Most Texans believe student loan debt is a “major problem” according to a statewide poll released Tuesday. The poll, commissioned by the Texas arm of Western Governors University, also found that more than 90 percent of Texans think it’s important for the state to fund financial aid for first-time college students from low- and middle-income families.
The majority of survey respondents also believe that obtaining some form of higher education is important for getting a better job and gaining respect from others, with 72 percent of respondents without a college degree naming cost as an obstacle to getting one. Student loan debt was deemed a “major problem” by 78 percent of those surveyed.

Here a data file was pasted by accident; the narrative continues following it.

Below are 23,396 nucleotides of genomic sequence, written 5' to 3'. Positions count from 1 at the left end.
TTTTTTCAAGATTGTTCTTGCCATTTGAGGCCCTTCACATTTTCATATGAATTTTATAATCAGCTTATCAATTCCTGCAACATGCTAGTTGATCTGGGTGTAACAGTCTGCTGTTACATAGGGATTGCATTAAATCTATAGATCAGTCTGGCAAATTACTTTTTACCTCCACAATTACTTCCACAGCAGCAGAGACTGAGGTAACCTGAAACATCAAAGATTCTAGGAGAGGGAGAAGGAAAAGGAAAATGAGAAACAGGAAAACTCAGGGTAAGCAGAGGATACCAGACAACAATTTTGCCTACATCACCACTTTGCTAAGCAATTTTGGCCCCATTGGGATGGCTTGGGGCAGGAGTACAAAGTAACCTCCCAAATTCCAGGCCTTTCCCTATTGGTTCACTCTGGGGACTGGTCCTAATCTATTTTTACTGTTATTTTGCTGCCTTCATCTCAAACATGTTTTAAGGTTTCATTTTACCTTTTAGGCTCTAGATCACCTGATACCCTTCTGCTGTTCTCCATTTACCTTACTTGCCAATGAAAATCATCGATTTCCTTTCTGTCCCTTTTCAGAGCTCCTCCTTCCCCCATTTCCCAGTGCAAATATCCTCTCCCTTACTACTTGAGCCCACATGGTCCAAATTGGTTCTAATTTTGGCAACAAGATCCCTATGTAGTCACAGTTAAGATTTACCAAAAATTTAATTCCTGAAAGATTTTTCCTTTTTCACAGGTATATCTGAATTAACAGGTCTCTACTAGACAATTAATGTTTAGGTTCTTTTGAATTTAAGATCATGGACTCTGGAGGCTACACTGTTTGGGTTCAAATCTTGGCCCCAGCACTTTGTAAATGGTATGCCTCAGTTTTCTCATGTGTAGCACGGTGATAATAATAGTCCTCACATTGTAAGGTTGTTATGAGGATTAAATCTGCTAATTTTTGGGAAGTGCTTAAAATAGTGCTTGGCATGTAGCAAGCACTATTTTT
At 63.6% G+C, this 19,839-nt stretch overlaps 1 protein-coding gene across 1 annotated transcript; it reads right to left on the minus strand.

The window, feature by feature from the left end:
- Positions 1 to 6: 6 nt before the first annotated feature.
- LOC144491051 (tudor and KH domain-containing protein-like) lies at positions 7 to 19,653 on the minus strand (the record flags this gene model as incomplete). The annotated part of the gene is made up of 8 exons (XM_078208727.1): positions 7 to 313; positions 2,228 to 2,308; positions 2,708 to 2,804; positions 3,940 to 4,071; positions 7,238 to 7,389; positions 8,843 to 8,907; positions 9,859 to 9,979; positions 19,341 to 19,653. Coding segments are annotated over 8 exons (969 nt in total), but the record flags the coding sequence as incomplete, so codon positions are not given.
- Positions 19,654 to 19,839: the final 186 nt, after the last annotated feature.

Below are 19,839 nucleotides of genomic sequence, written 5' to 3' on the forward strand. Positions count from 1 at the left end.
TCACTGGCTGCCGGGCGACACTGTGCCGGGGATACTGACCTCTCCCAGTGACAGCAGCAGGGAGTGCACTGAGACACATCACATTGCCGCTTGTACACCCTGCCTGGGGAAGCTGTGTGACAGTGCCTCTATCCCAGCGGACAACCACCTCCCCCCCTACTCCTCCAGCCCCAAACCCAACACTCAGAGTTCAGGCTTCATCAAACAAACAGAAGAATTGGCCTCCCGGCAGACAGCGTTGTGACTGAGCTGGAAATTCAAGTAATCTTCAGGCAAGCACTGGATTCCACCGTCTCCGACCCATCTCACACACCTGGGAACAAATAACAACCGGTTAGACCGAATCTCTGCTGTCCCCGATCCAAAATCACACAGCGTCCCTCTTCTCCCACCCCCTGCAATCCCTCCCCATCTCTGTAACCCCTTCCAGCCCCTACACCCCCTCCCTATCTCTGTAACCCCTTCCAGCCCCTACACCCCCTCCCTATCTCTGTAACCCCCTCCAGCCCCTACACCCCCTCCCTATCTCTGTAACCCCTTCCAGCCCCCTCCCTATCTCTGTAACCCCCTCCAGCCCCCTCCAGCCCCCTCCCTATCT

“The most interesting thing that you see here is, on one hand, a set of very clear concerns by very high margins about student debt loan as a problem, and cost as an impediment for Texans who don’t have a degree,” Jim Henson, a UT-Austin professor who conducted the poll, told Dallas News. Henson and fellow pollster Joshua Blank also conduct statewide polling for the Texas Politics Project at UT.
Nearly half of all respondents, 49 percent, believe the state is spending too little on college education, while 29 percent believe it is spending the right amount. The rising cost of college is expected to be an issue in the upcoming legislative session. UT-Austin has seen a more than 40 percent decline in support from the Texas Legislature over the last few decades.
More than 800 Texans completed the survey with a margin of error of plus or minus 3.5 percent.
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